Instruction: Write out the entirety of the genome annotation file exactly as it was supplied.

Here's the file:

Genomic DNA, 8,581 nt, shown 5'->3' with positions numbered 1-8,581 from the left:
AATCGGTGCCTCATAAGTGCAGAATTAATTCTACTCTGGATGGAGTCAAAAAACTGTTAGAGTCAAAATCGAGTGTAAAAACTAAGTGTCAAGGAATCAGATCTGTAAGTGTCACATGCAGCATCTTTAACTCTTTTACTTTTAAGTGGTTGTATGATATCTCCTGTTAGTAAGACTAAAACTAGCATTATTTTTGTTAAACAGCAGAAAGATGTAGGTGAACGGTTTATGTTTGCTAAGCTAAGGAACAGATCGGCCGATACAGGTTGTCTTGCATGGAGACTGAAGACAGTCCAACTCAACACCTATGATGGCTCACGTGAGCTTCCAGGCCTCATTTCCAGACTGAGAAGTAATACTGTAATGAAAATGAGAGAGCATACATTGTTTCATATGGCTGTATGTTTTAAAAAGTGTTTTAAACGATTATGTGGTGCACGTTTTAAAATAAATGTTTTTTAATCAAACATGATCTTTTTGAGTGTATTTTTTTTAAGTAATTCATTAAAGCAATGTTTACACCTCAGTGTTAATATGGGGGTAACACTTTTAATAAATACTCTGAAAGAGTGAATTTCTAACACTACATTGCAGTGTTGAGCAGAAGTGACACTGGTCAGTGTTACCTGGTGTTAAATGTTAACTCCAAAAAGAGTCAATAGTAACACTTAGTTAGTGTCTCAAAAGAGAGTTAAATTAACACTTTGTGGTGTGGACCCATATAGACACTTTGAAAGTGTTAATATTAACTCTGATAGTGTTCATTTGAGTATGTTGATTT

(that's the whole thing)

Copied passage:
Genomic DNA, 8,581 nt, shown 5'->3' with positions numbered 1-8,581 from the left:
AATCGGTGCCTCATAAGTGCAGAATTAATTCTACTCTGGATGGAGTCAAAAAACTGTTAGAGTCAAAATCGAGTGTAAAAACTAAGTGTCAAGGAATCAGATCTGTAAGTGTCACATGCAGCATCTTTAACTCTTTTACTTTTAAGTGGTTGTATGATATCTCCTGTTAGTAAGACTAAAACTAGCATTATTTTTGTTAAACAGCAGAAAGATGTAGGTGAACGGTTTATGTTTGCTAAGCTAAGGAACAGATCGGCCGATACAGGTTGTCTTGCATGGAGACTGAAGACAGTCCAACTCAACACCTATGATGGCTCACGTGAGCTTCCAGGCCTCATTTCCAGACTGAGAAGTAATACTGTAATGAAAATGAGAGAGCATACATTGTTTCATATGGCTGTATGTTTTAAAAAGTGTTTTAAACGATTATGTGGTGCACGTTTTAAAATAAATGTTTTTTAATCAAACATGATCTTTTTGAGTGTATTTTTTTTAAGTAATTCATTAAAGCAATGTTTACACCTCAGTGTTAATATGGGGGTAACACTTTTAATAAATACTCTGAAAGAGTGAATTTCTAACACTACATTGCAGTGTTGAGCAGAAGTGACACTGGTCAGTGTTACCTGGTGTTAAATGTTAACTCCAAAAAGAGTCAATAGTAACACTTAGTTAGTGTCTCAAAAGAGAGTTAAATTAACACTTTGTGGTGTGGACCCATATAGACACTTTGAAAGTGTTAATATTAACTCTGATAGTGTTCATTTGAGTATGTTGATTT